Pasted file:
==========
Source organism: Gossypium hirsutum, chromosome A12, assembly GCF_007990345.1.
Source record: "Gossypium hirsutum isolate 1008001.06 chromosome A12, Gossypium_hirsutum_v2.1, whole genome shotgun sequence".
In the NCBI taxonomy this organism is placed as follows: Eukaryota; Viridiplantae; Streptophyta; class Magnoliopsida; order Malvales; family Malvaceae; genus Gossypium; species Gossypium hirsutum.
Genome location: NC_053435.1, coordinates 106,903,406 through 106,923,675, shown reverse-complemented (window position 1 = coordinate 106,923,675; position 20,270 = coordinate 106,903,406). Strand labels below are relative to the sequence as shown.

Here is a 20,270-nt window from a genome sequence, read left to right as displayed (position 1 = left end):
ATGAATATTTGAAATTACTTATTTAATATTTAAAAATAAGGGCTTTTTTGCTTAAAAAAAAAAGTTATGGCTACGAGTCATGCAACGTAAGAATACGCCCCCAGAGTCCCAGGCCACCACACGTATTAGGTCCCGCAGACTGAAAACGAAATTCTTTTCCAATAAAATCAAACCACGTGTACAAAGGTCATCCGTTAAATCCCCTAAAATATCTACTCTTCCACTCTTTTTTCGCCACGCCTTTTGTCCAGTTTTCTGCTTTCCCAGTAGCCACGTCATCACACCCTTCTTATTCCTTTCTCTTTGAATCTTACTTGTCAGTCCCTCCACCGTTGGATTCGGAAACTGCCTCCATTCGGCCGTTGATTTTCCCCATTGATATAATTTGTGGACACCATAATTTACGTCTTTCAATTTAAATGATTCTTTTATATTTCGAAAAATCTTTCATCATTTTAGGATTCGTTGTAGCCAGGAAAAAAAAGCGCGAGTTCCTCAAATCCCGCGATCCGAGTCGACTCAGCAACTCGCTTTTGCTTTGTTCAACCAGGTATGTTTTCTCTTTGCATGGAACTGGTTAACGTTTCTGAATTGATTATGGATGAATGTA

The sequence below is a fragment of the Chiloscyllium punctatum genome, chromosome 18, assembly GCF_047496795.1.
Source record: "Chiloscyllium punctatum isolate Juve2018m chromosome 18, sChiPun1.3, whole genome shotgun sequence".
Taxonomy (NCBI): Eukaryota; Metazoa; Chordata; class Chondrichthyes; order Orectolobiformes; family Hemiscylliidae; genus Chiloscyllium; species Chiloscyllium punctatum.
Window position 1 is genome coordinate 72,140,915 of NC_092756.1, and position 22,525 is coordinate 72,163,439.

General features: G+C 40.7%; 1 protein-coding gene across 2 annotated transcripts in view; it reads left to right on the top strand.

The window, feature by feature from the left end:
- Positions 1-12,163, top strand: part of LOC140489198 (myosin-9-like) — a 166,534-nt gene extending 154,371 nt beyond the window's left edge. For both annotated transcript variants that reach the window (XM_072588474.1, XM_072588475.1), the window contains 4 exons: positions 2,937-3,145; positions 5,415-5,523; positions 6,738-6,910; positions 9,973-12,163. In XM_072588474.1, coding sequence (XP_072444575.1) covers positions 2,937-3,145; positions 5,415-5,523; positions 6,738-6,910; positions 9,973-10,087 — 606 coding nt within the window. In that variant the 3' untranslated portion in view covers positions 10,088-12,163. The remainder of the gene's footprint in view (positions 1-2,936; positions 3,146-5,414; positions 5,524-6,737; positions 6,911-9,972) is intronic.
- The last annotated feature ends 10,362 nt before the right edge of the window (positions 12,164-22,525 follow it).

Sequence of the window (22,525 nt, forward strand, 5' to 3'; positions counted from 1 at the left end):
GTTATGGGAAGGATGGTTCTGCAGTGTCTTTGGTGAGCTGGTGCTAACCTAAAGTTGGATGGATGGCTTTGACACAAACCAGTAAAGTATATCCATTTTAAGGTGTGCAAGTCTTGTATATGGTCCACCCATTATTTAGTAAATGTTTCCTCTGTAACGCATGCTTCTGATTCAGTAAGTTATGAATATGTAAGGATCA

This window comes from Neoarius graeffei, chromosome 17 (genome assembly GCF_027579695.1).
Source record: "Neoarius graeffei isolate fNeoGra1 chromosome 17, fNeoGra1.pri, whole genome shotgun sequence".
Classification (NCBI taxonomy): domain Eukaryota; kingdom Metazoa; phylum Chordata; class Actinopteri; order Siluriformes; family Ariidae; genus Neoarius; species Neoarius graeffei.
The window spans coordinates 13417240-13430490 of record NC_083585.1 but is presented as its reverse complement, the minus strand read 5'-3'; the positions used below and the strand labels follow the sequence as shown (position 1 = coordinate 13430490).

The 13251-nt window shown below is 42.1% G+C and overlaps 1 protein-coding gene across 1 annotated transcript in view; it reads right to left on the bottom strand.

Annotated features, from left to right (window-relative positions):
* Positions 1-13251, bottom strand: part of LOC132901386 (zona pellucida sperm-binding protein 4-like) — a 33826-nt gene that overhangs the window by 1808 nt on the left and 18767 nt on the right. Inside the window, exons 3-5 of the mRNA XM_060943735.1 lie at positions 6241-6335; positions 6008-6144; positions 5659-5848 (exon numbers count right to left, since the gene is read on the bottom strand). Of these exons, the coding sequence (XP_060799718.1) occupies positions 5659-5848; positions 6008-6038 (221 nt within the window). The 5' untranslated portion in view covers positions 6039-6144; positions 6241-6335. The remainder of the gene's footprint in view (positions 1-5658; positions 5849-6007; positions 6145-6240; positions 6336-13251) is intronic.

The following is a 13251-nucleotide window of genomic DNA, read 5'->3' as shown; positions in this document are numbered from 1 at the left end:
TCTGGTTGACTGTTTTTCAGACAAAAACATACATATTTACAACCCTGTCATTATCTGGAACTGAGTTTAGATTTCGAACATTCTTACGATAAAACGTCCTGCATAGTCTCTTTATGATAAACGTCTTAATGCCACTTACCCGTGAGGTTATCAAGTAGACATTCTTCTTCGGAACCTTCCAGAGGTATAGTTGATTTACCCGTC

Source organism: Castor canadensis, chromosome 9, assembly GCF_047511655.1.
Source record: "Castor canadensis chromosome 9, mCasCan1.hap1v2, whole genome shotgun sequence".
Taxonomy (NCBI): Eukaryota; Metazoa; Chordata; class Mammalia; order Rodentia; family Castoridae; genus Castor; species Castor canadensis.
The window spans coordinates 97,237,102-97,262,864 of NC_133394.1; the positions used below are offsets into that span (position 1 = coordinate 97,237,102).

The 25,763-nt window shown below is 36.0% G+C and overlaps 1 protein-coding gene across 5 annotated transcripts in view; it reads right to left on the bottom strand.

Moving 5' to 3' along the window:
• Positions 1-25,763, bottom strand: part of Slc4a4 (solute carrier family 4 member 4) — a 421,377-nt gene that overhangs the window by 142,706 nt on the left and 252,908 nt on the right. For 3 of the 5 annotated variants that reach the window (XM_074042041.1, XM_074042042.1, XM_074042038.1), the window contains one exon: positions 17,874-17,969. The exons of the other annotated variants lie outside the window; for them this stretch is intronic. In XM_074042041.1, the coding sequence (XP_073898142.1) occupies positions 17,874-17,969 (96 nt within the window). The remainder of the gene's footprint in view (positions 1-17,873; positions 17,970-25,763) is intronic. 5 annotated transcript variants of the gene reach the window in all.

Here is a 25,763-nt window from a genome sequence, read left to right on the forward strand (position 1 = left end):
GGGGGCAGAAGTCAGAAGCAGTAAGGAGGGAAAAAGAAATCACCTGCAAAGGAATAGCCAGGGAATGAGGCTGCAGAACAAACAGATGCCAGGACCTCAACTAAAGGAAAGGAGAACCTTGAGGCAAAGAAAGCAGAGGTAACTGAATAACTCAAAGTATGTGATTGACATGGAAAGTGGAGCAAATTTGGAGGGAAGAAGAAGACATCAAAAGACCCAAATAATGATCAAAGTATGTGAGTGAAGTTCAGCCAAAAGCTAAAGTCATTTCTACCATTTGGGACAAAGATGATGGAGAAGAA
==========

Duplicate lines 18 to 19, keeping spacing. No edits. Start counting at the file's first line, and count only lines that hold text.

Source record: "Neoarius graeffei isolate fNeoGra1 chromosome 17, fNeoGra1.pri, whole genome shotgun sequence".
Classification (NCBI taxonomy): domain Eukaryota; kingdom Metazoa; phylum Chordata; class Actinopteri; order Siluriformes; family Ariidae; genus Neoarius; species Neoarius graeffei.